- by Suki Mann
|🇩🇪 10 Yr Bund
|iBoxx Corp IG
|iBoxx Corp HY
|🇺🇸 10 Yr US T-Bond
|🇬🇧 FTSE 100 [wp_live_scraper id=”17″], [wp_live_scraper id=”24″]||🇩🇪 DAX [wp_live_scraper id=”19″], [wp_live_scraper id=”25″]||🇺🇸 S&P 500 [wp_live_scraper id=”21″], [wp_live_scraper id=”26″]|
The status quo won’t cut it…
The BoE’s Carney was again doing his best to talk up the benefits of no Brexit after that humiliating vote on Tuesday, but that we expect from the establishment. No one knows where this will lead to, but on we go. May’s agreed deal with the EU spectacularly failed the Westminster test, just as we expected.
On Wednesday she won her vote of no confidence, also as expected. The EU has thus far refused to budge and extend any kind of an olive branch. They will only be judged as being good negotiators if they manage to eventually get a deal close to the one currently agreed. Anything else, because of ‘the process’, stubbornness and/or a failure to yield might ultimately have severe repercussions for the EU (we think economic and existential risks even). The markets didn’t really react though save for a bit of volatility around sterling, which will have passed most by. The concern for most remains global macro.
So that big drop in new car registrations in December (-8.4% after -8% in November) doesn’t bode well on the demand front from such an economically important industrial sector and suggests we are in for an extended period of economic weakness.
The US equity markets seem to be roaring along for the most part and while the wheels of the equity market rally haven’t quite come off in Europe, there a little more hesitancy about the equity market here of late. Those auto numbers will weigh on Eurozone stocks given the importance of the sector, while the next jumbo corporate bond offering (if we get one) will hold fear for investors.
The rot set in after Volkswagen launched its jumbo deal (€4.25bn, 4-tranches) last November, from which we have never really recovered. Cheap it was, massively repriced secondary it did – and the rest had to follow. Investors remain fearful, but can’t position for it and so remain sidelined ion secondary for the most part.
Against the recent trend, credit was back – across the board! After some initial weakness in IG spreads in the opening sessions of the year – surprising given the rise in equities, we seem to have established a holding level and now some recovery, while investors are positioning with some higher beta (subordinated bank debt) risk which appears to have widened too much – and where the yields on offer too good to pass. As we have suggested in previous notes – and so has our banking analyst, 7%+ yields on solid SIFI AT1 paper are a worthy proposition/position to have.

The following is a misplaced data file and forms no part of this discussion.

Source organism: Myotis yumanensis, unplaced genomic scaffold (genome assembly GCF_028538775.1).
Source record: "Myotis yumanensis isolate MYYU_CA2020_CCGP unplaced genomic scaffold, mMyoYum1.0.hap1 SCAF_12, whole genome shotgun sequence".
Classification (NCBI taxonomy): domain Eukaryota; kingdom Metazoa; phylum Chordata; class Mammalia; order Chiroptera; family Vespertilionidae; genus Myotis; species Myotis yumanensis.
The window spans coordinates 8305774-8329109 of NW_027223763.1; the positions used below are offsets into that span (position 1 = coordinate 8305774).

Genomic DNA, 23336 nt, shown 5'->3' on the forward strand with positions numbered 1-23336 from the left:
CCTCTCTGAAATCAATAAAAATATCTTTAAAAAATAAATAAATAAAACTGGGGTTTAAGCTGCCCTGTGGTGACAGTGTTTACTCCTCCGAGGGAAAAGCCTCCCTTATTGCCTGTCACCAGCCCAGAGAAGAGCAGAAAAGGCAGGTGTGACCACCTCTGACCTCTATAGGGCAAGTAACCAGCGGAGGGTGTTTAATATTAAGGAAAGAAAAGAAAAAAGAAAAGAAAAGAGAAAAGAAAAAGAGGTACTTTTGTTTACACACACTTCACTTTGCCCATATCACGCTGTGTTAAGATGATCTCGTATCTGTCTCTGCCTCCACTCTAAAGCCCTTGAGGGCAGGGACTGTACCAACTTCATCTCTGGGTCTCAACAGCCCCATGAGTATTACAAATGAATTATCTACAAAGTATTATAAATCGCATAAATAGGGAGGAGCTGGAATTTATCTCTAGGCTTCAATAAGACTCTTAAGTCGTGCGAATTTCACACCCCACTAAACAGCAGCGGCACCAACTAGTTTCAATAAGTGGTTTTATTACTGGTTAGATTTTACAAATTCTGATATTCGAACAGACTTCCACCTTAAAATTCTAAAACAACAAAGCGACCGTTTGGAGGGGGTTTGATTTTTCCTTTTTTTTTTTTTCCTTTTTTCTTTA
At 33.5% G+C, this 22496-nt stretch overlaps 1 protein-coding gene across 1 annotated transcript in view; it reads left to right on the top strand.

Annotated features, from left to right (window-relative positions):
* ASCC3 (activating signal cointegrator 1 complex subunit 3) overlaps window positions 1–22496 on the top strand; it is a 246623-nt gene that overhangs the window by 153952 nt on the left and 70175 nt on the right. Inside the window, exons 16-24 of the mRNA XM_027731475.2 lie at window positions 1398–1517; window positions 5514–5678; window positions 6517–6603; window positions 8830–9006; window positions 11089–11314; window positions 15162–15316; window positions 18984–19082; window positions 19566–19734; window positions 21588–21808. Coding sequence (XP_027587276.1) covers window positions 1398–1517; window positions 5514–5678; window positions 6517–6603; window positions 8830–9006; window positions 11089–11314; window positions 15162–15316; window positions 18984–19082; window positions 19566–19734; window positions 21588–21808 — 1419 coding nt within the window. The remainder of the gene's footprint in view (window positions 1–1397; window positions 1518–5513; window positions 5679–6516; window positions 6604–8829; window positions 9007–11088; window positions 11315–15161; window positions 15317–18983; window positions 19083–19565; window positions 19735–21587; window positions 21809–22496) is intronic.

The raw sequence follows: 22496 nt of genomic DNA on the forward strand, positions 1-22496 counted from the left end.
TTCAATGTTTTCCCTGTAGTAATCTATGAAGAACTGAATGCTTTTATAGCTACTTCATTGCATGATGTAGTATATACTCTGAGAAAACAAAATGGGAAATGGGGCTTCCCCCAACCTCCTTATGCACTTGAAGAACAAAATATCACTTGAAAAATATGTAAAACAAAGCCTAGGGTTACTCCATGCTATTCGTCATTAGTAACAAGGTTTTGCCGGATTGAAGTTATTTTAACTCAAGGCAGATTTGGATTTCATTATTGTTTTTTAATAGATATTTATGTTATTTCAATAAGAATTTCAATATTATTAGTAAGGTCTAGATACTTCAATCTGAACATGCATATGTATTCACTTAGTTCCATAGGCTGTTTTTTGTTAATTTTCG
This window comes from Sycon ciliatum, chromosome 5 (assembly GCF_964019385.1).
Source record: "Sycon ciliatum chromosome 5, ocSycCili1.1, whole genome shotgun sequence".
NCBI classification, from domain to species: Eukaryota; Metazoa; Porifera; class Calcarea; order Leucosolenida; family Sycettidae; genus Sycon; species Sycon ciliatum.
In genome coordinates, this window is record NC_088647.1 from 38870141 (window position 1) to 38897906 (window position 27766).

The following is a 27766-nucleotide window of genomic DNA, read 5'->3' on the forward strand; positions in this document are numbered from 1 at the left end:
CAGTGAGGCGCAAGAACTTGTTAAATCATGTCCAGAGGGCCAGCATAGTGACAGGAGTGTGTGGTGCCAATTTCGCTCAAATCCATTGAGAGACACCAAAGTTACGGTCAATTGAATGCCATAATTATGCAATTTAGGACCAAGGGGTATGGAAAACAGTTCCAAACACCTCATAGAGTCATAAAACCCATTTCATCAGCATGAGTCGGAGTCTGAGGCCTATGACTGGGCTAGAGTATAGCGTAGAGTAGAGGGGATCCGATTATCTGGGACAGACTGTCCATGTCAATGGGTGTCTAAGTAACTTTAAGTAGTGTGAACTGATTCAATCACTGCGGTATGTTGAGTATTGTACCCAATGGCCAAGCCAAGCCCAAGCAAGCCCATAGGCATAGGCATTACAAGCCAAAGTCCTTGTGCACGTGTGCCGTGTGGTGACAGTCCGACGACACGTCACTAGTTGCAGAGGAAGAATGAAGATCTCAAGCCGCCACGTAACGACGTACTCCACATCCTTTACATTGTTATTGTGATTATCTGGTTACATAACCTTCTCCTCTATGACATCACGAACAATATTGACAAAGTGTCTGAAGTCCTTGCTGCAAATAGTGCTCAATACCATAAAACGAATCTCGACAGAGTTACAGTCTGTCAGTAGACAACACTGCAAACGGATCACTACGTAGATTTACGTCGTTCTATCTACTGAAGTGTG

Senior financials day
Wednesday was financials day in primary and BNPP was busy filling its boots in euro and sterling currencies as it lifted considerable size. The euro-denominated tranche was in the form of an 8NC7 senior preferred structure for €2.25bn at midswaps+180bp, off a €10bn order book and was priced 20bp inside the opening guidance. The bank followed with a £1bn, 7-year maturity senior non-proffered deal at G+225bp which was 15bp inside the initial talk and off a £2.5bn order book.
The other offerings came from Bank of New Zealand for a €500m print in a 3.25-year at midswaps+78bp (-17bp versus IPT, €2bn of interest) and RBC went for a 2-year floater format, for €500m costing them at Euribor+38bp.
That was it on a fairly quiet session in corporate primary, with only FedEx and Enel (combined €1.64bn) being this week’s IG non-financial offerings, so far.
Cash credit charges, finally!
We had some brighter news on the US earnings front, with Goldman Sachs and BofA both managing to top expectations for their quarterly earnings to remove some of the gloom which had beset the sector after results earlier in the week disappointed from Wells Fargo, Citi and JP Morgan.
That certainly kept US markets in positive territory, even if they looked a little tired and they offered support to the European bourses too. European bourses rose by 0.3% or so, while a sterling rally dimmed the lure of the FTSE stocks and it was alone in the red, by around 0.5%. Gilt yields rose, 5bp higher to 1.31% in the 10-year, the Bund yield backed up 2bp as well at 0.22% in the same maturity, while Treasuries rounded off the session also 2bp higher, to yield 2.73%.
The synthetic markets saw hedges coming off. Equities might have moved by only a small amount higher, but index continues to rally and costs to protect credit risk continues to fall. iTraxx Main dropped again as it closed at 78.1bp (-2.6bp) while X-over was down at 326.6bp (-7.2bp). Since the start of the year, the synthetic indices have outperformed cash with Main around 10bp lower and X-Over 30bp tighter.
Nevertheless, the IG market recorded its best day of the year so far, and the index squeezed 3bp tighter to close at B+174.8bp. The high yield market managed a good squeeze too, leaving the index 11bp tighter at B+505bp (-11bp), while the bid for AT1 risk left that index 23bp tighter – 60bp tighter now this year. Some exuberance at last!
Have a good day.
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